|Publication number||US5713896 A|
|Application number||US 08/437,962|
|Publication date||Feb 3, 1998|
|Filing date||May 10, 1995|
|Priority date||Nov 1, 1991|
|Publication number||08437962, 437962, US 5713896 A, US 5713896A, US-A-5713896, US5713896 A, US5713896A|
|Inventors||Paul C. Nardella|
|Original Assignee||Medical Scientific, Inc.|
|Export Citation||BiBTeX, EndNote, RefMan|
|Patent Citations (33), Non-Patent Citations (4), Referenced by (246), Classifications (21), Legal Events (4)|
|External Links: USPTO, USPTO Assignment, Espacenet|
This application is a continuation of application Ser. No. 08/055,827 on Apr. 30, 1993 (now abandoned). The contents of all of the aforementioned applications are expressly incorporated by reference, which is a continuation-in-part of U.S. patent application Ser. No. 07/786,574 filed on Nov. 1, 1991 (now U.S. Pat. No. 5,207,691), and of U.S. patent application Ser. No. 08/019,334 filed on Feb. 18, 1993 (now abandoned) which is a continuation of Ser. No. 07/786,572 filed on Nov. 1, 1991 (now abandoned).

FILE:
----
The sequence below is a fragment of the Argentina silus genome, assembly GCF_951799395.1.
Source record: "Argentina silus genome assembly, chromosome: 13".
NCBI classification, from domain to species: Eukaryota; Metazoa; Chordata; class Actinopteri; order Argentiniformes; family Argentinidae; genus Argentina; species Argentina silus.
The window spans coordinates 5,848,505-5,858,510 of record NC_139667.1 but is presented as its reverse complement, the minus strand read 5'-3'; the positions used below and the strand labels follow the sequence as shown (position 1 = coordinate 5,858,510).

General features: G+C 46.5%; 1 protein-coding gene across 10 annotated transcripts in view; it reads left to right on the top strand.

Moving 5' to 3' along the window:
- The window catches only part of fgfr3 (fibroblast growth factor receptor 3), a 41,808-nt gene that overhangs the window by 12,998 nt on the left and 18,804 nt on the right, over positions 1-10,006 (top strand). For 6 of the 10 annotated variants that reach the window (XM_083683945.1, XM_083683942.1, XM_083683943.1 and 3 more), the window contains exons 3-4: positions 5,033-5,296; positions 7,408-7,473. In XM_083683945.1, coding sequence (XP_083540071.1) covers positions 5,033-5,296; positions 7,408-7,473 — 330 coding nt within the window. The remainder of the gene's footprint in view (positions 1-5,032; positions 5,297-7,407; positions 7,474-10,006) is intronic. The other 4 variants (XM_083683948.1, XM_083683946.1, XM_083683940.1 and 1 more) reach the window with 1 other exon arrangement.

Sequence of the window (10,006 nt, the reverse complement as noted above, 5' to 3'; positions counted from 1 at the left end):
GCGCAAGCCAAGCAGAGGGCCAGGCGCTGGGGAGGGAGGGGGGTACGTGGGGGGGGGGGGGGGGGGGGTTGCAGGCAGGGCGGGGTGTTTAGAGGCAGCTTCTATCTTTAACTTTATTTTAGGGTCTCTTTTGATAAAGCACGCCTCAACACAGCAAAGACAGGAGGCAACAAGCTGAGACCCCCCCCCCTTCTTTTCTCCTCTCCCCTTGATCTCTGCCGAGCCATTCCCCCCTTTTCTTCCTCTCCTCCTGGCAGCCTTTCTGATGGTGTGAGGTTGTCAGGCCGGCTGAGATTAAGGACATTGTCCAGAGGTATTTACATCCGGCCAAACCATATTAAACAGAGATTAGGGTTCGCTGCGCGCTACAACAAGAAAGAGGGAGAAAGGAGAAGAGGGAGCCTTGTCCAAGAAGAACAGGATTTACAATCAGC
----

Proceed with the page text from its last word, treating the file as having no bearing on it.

The present invention relates to electrosurgical tools which are adapted to deliver electrosurgical energy to tissue.
Surgical procedures often require incisions to be made in human tissue. Such procedures typically require the application of force to a surgical tool having one or more sharp, tissue-contacting edges, and usually create bleeding at the site of the incision. The ease with which the tool makes the incision and the prompt control or elimination of the bleeding thereby created is of paramount importance to the success and safety of the procedure.